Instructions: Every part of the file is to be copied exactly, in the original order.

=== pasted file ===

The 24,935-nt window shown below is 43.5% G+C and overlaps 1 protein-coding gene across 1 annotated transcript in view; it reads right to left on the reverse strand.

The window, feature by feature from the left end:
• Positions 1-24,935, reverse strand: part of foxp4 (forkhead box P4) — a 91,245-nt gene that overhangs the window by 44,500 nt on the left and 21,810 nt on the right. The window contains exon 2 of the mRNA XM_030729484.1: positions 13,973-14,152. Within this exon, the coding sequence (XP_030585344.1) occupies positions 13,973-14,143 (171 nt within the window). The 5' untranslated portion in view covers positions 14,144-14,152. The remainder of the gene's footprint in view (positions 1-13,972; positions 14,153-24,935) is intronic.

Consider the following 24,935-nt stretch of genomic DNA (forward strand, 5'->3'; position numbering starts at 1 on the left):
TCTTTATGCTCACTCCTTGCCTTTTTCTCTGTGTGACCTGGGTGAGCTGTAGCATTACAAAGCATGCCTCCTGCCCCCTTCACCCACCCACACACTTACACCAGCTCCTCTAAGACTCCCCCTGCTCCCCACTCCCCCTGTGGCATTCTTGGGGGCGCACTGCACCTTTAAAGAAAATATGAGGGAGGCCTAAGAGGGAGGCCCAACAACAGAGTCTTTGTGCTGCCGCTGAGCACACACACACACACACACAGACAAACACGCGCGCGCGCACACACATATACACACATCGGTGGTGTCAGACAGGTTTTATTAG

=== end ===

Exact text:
The 24,935-nt window shown below is 43.5% G+C and overlaps 1 protein-coding gene across 1 annotated transcript in view; it reads right to left on the reverse strand.

The window, feature by feature from the left end:
• Positions 1-24,935, reverse strand: part of foxp4 (forkhead box P4) — a 91,245-nt gene that overhangs the window by 44,500 nt on the left and 21,810 nt on the right. The window contains exon 2 of the mRNA XM_030729484.1: positions 13,973-14,152. Within this exon, the coding sequence (XP_030585344.1) occupies positions 13,973-14,143 (171 nt within the window). The 5' untranslated portion in view covers positions 14,144-14,152. The remainder of the gene's footprint in view (positions 1-13,972; positions 14,153-24,935) is intronic.

Consider the following 24,935-nt stretch of genomic DNA (forward strand, 5'->3'; position numbering starts at 1 on the left):
TCTTTATGCTCACTCCTTGCCTTTTTCTCTGTGTGACCTGGGTGAGCTGTAGCATTACAAAGCATGCCTCCTGCCCCCTTCACCCACCCACACACTTACACCAGCTCCTCTAAGACTCCCCCTGCTCCCCACTCCCCCTGTGGCATTCTTGGGGGCGCACTGCACCTTTAAAGAAAATATGAGGGAGGCCTAAGAGGGAGGCCCAACAACAGAGTCTTTGTGCTGCCGCTGAGCACACACACACACACACACAGACAAACACGCGCGCGCGCACACACATATACACACATCGGTGGTGTCAGACAGGTTTTATTAG